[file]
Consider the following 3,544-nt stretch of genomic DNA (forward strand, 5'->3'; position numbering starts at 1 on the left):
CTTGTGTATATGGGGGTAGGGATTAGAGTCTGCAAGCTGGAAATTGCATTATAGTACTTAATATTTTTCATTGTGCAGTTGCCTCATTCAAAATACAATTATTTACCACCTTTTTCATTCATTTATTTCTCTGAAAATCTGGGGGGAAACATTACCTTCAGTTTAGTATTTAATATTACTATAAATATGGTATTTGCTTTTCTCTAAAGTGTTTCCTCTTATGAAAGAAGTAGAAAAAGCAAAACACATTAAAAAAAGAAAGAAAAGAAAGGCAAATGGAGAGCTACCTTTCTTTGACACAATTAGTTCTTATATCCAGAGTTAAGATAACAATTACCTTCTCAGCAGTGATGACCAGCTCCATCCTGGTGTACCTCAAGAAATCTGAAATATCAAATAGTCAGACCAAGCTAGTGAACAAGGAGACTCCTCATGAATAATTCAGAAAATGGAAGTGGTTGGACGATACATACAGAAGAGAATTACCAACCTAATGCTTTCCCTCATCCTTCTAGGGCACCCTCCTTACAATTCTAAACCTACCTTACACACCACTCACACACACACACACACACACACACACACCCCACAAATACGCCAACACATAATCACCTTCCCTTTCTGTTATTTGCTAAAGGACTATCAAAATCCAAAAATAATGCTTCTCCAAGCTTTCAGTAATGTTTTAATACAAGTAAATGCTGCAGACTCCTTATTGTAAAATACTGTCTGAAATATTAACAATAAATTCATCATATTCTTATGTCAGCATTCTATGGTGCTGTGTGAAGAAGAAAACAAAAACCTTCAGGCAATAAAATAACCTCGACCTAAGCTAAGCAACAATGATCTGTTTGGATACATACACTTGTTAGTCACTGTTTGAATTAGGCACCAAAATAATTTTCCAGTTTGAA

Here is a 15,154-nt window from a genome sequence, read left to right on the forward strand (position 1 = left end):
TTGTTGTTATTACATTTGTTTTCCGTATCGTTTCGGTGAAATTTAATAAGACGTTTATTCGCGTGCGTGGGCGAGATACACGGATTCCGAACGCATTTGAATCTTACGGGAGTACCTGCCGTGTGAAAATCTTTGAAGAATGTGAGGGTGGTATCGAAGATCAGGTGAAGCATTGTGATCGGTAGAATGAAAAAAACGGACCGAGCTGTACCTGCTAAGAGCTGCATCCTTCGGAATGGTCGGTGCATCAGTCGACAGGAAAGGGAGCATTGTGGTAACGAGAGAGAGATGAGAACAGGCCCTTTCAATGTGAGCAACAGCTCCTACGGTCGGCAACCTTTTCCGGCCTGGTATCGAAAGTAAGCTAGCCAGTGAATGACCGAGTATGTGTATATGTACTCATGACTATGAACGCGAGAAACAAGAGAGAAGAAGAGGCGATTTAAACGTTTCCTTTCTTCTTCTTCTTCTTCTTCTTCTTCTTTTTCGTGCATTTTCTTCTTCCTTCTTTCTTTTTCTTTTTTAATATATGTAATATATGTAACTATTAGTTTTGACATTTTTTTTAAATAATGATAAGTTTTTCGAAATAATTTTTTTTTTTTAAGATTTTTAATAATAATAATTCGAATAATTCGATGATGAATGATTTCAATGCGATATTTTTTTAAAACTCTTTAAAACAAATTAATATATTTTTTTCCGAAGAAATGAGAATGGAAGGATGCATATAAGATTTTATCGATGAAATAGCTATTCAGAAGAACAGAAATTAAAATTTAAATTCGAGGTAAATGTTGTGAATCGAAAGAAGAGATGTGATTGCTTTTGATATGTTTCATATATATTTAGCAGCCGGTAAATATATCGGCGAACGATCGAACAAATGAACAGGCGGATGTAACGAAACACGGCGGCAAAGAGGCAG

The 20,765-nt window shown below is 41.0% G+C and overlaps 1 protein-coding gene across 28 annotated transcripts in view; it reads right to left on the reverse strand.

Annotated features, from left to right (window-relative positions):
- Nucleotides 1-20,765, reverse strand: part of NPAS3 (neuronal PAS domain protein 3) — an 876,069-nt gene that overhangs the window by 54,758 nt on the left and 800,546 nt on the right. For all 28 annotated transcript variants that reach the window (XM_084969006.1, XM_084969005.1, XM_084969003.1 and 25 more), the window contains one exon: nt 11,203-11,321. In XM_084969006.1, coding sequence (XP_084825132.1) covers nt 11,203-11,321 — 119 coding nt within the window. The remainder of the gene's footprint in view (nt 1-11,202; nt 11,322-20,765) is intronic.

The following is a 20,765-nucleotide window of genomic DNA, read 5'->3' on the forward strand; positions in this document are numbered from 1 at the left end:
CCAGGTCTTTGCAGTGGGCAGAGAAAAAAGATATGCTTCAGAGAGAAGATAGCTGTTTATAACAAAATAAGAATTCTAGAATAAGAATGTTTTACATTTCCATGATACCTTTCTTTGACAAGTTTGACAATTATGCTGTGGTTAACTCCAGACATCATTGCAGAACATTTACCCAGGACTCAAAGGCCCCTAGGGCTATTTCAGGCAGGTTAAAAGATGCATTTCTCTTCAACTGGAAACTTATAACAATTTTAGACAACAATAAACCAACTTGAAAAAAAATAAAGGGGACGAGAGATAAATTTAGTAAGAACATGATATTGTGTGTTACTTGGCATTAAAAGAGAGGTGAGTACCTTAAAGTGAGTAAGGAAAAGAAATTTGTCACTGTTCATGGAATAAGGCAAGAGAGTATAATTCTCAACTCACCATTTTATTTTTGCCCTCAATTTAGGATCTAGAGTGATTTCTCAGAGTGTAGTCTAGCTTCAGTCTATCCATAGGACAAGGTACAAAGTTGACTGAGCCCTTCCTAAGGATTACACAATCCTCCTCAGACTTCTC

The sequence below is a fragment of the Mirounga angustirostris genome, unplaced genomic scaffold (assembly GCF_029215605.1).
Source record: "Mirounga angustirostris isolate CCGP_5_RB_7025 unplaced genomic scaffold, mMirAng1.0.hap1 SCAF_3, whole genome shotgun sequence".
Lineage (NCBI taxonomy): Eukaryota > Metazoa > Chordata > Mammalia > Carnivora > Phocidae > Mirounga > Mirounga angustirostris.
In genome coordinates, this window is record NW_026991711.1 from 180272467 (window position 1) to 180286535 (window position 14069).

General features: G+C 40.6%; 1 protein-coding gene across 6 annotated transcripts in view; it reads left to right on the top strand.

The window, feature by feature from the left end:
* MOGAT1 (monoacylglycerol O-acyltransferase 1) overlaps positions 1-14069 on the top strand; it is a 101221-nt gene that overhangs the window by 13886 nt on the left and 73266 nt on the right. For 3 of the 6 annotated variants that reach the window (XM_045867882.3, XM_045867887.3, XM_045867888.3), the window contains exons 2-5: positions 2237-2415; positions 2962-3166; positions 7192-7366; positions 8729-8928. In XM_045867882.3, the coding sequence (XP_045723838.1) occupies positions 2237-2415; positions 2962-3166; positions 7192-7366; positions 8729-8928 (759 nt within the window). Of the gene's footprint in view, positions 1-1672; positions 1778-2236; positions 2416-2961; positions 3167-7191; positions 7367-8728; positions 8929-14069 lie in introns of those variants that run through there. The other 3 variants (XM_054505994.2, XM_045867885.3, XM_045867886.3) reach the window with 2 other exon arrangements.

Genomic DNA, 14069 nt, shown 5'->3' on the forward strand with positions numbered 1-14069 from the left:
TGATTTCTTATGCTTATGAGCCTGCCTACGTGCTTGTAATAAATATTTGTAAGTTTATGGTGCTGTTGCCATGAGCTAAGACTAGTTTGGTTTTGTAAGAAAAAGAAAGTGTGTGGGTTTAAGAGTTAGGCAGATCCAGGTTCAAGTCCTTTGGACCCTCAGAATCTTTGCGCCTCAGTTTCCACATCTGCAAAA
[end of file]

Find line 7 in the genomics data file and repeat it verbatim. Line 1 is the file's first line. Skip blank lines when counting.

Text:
- Nucleotides 1-20,765, reverse strand: part of NPAS3 (neuronal PAS domain protein 3) — an 876,069-nt gene that overhangs the window by 54,758 nt on the left and 800,546 nt on the right. For all 28 annotated transcript variants that reach the window (XM_084969006.1, XM_084969005.1, XM_084969003.1 and 25 more), the window contains one exon: nt 11,203-11,321. In XM_084969006.1, coding sequence (XP_084825132.1) covers nt 11,203-11,321 — 119 coding nt within the window. The remainder of the gene's footprint in view (nt 1-11,202; nt 11,322-20,765) is intronic.